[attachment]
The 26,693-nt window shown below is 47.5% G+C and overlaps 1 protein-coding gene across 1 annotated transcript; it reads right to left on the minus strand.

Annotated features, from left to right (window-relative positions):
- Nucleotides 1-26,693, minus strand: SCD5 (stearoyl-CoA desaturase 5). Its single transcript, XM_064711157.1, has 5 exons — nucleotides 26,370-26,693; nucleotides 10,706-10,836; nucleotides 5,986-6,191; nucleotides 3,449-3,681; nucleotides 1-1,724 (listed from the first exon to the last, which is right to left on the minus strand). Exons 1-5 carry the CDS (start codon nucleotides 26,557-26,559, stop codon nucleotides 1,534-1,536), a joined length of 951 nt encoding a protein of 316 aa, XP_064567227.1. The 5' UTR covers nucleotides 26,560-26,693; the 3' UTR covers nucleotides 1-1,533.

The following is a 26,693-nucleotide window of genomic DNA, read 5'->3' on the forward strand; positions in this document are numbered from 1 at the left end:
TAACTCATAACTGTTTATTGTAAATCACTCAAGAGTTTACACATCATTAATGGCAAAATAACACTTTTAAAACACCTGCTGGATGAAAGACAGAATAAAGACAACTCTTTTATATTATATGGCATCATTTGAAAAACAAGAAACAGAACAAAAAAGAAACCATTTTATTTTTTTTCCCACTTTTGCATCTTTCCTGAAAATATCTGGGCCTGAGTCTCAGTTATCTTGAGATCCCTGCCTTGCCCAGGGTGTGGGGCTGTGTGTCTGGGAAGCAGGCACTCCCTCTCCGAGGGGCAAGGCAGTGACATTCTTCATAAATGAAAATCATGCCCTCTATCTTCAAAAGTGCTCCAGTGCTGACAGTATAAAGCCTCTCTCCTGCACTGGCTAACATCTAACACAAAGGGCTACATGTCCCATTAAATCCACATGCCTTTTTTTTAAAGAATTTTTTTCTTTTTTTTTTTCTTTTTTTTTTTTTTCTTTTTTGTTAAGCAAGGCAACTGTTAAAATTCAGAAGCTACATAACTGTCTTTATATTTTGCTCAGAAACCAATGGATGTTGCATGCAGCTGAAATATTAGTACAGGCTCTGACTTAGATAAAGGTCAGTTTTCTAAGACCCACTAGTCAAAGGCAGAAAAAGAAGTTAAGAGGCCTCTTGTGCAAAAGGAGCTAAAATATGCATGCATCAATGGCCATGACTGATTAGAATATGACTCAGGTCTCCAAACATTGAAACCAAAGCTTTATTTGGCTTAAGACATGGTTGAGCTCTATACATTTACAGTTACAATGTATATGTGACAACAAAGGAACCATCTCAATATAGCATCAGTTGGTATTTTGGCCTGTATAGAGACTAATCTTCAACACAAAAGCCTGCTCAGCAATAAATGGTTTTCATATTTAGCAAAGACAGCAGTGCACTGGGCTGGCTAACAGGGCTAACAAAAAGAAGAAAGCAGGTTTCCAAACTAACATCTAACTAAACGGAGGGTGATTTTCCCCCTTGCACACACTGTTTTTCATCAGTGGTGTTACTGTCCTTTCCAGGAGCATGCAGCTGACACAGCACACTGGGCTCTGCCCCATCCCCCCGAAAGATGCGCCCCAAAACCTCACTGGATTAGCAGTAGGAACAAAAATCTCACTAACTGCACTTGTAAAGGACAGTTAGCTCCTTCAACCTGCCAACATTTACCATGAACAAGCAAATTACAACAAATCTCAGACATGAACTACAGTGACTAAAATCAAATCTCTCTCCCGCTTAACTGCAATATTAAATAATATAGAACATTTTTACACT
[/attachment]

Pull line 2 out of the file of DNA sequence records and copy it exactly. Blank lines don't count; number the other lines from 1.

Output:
Annotated features, from left to right (window-relative positions):